(Note: Marsha Ward has been writing so long and gave me so much material in my interview that I’ve decided to divide her interview into two parts. This first part will focus more on her newly released book, her writing process, and ANWA.)
Marsha Ward is an award-winning poet, writer and editor whose published work includes four novels in The Owen Family Saga: The Man From Shenandoah, Ride to Raton, Trail of Storms, and Spinster’s Folly. I’ve read and thoroughly enjoyed the first three and am now excited to read the fourth. She’s also written over 900 articles, columns, poems and short stories, given numerous writing workshop presentations, and taught writing.
Here is her description of SPINSTER’S FOLLY:
Marie Owen yearns for a loving husband, but Colorado Territory is long on rough characters and short on fitting suitors, so a future of spinsterhood seems more likely than wedded bliss. Her best friend says cowboy Bill Henry is a likely candidate, but Marie knows her class-conscious father would not allow such a pairing. When she challenges her father to find her a suitable husband before she becomes a spinster, he arranges a match with a neighbor’s son. Then Marie discovers Tom Morgan would be an unloving, abusive mate and his mother holds a grudge against the Owen family. Marie’s mounting despair at the prospect of being trapped in such a dismal marriage drives her into the arms of a sweet-talking predator, landing her in unimaginable dangers.
Me: Is SPINSTER’S FOLLY the conclusion of the Owen Family Saga, or do you foresee more tales? Which of the four books was the most difficult to write, and why?
Marsha: No, the Owen Family Saga continues, with a fifth book to write that already has a title: Gone for a Soldier. I’ll go back into the Civil War to recount the experiences of the oldest son, Rulon. I’m in the preliminary research phase, getting the overview firmly in mind. Later, as I write, I’ll do research for the smaller details, as needed.
Each of the novels have had their unique difficulties in the writing , but perhaps RIDE TO RATON was the most difficult because of scenes at the end. The original final scene contained a lot of vengeful action, which had a negative energy that enfolded me for several weeks. I was angry all the time. I was treating my husband and children like dirt. I didn’t like myself one little bit. It took me a while, but finally it dawned on me that the cause of my ill temper was the bad spirit with which I had ended the novel. That brought me up short and taught me a lesson. I learned words have power.
If I, the author, was having such a bad time dealing with the aftermath of the book, how was it going to impact my readers?
I decided I didn’t want to be responsible for someone wreaking havoc upon those around him or her due to my book. I changed the ending, and made the book much stronger, I think, and leached out the bad taste in my mouth.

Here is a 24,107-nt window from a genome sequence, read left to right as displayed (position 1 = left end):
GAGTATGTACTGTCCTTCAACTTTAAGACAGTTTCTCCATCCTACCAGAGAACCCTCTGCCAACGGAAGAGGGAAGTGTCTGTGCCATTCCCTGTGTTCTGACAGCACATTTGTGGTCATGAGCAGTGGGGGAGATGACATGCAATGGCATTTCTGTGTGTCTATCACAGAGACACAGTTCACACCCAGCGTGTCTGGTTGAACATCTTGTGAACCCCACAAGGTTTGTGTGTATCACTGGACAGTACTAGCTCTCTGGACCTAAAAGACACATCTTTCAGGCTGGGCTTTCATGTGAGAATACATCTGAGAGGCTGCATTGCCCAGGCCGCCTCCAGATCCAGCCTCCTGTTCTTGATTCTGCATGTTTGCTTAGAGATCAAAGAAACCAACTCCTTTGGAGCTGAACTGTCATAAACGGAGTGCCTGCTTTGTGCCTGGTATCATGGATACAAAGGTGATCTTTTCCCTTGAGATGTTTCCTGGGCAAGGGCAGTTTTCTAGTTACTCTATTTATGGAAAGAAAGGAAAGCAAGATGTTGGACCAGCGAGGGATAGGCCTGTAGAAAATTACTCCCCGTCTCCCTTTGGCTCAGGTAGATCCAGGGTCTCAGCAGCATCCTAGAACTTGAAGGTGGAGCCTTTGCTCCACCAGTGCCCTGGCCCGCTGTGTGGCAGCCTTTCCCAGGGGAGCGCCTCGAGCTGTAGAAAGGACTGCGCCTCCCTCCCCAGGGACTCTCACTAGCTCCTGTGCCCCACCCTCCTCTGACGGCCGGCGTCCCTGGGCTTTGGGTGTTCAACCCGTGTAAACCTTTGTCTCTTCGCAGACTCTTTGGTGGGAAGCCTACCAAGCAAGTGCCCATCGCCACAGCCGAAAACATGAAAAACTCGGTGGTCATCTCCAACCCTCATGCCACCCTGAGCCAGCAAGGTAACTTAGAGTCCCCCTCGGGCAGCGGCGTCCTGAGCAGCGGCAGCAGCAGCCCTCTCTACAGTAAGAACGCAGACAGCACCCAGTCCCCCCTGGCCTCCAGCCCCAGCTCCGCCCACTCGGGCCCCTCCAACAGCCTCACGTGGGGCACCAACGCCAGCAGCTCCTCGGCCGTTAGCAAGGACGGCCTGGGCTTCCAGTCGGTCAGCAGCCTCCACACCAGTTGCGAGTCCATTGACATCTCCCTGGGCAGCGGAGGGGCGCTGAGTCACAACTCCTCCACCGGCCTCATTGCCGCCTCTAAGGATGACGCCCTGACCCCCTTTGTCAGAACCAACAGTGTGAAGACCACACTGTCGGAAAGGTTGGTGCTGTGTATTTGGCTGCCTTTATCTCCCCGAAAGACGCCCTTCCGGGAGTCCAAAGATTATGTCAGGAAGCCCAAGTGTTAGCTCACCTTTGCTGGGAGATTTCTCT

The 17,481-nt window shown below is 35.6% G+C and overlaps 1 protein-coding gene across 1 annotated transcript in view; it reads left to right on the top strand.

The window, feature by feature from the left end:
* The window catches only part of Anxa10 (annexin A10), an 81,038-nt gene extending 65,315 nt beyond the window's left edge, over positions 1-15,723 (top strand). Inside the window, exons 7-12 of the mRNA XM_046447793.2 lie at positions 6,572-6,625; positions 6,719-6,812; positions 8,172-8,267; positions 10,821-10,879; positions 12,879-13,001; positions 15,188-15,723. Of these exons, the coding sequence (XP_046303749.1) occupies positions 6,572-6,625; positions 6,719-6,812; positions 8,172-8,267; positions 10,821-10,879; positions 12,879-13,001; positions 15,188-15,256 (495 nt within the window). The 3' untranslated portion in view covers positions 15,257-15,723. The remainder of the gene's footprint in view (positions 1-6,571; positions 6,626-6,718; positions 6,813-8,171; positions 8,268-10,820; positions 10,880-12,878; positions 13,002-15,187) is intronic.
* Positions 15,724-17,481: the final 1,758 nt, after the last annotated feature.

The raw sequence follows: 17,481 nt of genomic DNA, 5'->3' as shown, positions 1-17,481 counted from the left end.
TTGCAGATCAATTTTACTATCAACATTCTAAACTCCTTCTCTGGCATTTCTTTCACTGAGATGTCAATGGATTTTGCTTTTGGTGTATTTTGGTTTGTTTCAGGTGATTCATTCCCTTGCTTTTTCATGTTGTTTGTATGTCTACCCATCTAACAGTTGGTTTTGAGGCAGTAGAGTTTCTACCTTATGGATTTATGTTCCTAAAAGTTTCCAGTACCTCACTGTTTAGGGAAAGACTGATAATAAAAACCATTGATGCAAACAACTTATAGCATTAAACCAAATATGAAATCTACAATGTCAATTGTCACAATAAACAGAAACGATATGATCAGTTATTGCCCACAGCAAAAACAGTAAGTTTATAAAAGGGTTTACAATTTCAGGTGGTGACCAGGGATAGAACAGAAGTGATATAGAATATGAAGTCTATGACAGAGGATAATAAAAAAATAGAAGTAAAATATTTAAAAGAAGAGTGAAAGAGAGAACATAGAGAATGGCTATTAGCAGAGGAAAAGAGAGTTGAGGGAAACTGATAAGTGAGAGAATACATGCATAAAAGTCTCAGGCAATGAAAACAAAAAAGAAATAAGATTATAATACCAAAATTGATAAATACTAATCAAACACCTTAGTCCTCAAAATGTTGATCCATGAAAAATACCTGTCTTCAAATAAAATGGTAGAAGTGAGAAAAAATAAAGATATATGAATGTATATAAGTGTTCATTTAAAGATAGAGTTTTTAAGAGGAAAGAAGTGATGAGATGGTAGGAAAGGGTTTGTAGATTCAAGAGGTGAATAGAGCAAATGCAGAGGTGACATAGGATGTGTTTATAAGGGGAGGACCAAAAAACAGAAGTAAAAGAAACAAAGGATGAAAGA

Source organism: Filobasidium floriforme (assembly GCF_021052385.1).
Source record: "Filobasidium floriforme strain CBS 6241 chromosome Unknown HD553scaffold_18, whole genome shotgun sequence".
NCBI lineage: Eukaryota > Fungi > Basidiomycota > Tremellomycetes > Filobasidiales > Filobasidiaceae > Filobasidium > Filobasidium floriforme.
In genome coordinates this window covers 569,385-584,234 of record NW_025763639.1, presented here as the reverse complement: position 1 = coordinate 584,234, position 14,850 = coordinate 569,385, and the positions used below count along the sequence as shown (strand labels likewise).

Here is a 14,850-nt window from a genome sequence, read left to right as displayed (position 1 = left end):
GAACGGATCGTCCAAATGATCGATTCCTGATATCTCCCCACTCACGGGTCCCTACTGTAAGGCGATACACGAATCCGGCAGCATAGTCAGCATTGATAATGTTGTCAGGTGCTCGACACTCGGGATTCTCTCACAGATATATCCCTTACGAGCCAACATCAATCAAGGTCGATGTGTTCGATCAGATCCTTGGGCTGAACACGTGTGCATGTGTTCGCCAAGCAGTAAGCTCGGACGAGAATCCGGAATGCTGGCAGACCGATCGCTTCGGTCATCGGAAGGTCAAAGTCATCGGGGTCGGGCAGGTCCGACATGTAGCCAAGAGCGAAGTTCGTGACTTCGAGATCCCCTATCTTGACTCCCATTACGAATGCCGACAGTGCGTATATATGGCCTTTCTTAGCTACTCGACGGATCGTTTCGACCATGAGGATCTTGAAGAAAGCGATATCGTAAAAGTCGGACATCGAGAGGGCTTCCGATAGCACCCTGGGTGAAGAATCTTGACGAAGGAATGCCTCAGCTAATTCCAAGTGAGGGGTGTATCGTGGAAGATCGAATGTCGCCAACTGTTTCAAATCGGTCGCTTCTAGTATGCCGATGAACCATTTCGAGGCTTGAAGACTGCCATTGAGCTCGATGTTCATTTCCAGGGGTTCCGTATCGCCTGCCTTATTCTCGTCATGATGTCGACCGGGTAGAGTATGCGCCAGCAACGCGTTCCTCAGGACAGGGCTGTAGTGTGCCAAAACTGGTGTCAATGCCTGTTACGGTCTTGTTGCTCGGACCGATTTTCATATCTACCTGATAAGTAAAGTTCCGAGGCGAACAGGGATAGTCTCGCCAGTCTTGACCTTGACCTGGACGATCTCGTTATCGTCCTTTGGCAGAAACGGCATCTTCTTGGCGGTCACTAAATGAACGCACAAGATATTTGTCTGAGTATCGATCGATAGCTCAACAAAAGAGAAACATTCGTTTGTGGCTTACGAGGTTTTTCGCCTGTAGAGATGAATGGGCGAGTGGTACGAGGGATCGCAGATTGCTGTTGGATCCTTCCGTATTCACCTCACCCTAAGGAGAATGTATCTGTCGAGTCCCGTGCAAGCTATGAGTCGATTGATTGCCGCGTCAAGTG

The novel still contains the haunting events that precipitated the prior vengeful action, but now the reader weeps at the end instead of wanting to kill someone. I’m satisfied with that.
(Interesting . . . that has been my favorite one so far.)
Me: You’ve had to deal with both loss and health challenges in your life. Which took the greater toll on your writing, and what did you do to overcome it?
Marsha: When my daughter was killed in an auto accident, it sucked the creativity out of me for a number of years. I was so thoroughly immersed in grief and mother-guilt (how had I not kept this from happening to my child?), that I was quite the zombie. I think I finally dealt with the problem when I was invited to join a particular writers’ group and was encouraged to get on with life. Although it came from outside myself, I’m pretty sure those people saved my sanity.
(I find it’s true that no one understands a writer quite so well as other writers. A group is essential.)
Me: Please describe your favorite writing space in the vernacular of my favorite Owen brother, James, the protagonist in RIDE TO RATON. (And I must have a picture of your writing area.)
Marsha: You really want to see my computer desk? AWK! Oh well. Here’s James to describe it:
“This dear lady, who contemplated upon us Owen brothers for several long years before she gave us life, asked my oldest brother Rulon to call her ‘Mom.’ That don’t set right with me, somehow. It rolls brittle off the tongue. There’s precious little affection in the sound. Kind of hollow. I reckon I’ll call her Abuela. That’s akin to the Southern-style Meemah, or Grandma, but spoke in the Spanish lingo of my first wife, Amparo. She’s…gone now.”
I pat James on the shoulder and step back to wait for him to continue.
“Be that as it may, Abuela has this black piece of furniture sittin’ in a room of her house. It’s not wood, yet it’s not the ‘plastic’ I see about, either. She told me it’s a ‘black laminate wrapped around manufactured wood.’ What the tarnation that means, I cannot fathom. The surface of that there laminate is sort of gritty-lookin’, yet it’s smooth enough to the touch. Cool. Not warm like wood can be. There’s a shelf-like slab that pulls out and holds a sure-enough plastic contraption with letters and numbers and other geegaws that she depresses rapidly to make letters appear on a bright-colored picture frame that sits atop what she calls ‘the desk.’ (Love this!)
“Hush! It don’t look like any desk I ever saw, I tell you. This one don’t have the hidey-holes and whatnots that hide behind the rolltop. Instead, it’s got that picture frame that glows. Yep, I’m not lyin’. It glows with light, just as if it had a lamp behind to shine through a pane of obscure glass. Abuela says it’s called a ‘monitor.’
“The only Monitor I ever heard tell of was the ironclad ship the Yanks sent out to do battle against the C.S.S. Virginia in Hampton Roads in ’62. But that’s another story. I’ve been bid to tell about Abuela’s writin’ area, so I’d best continue that task.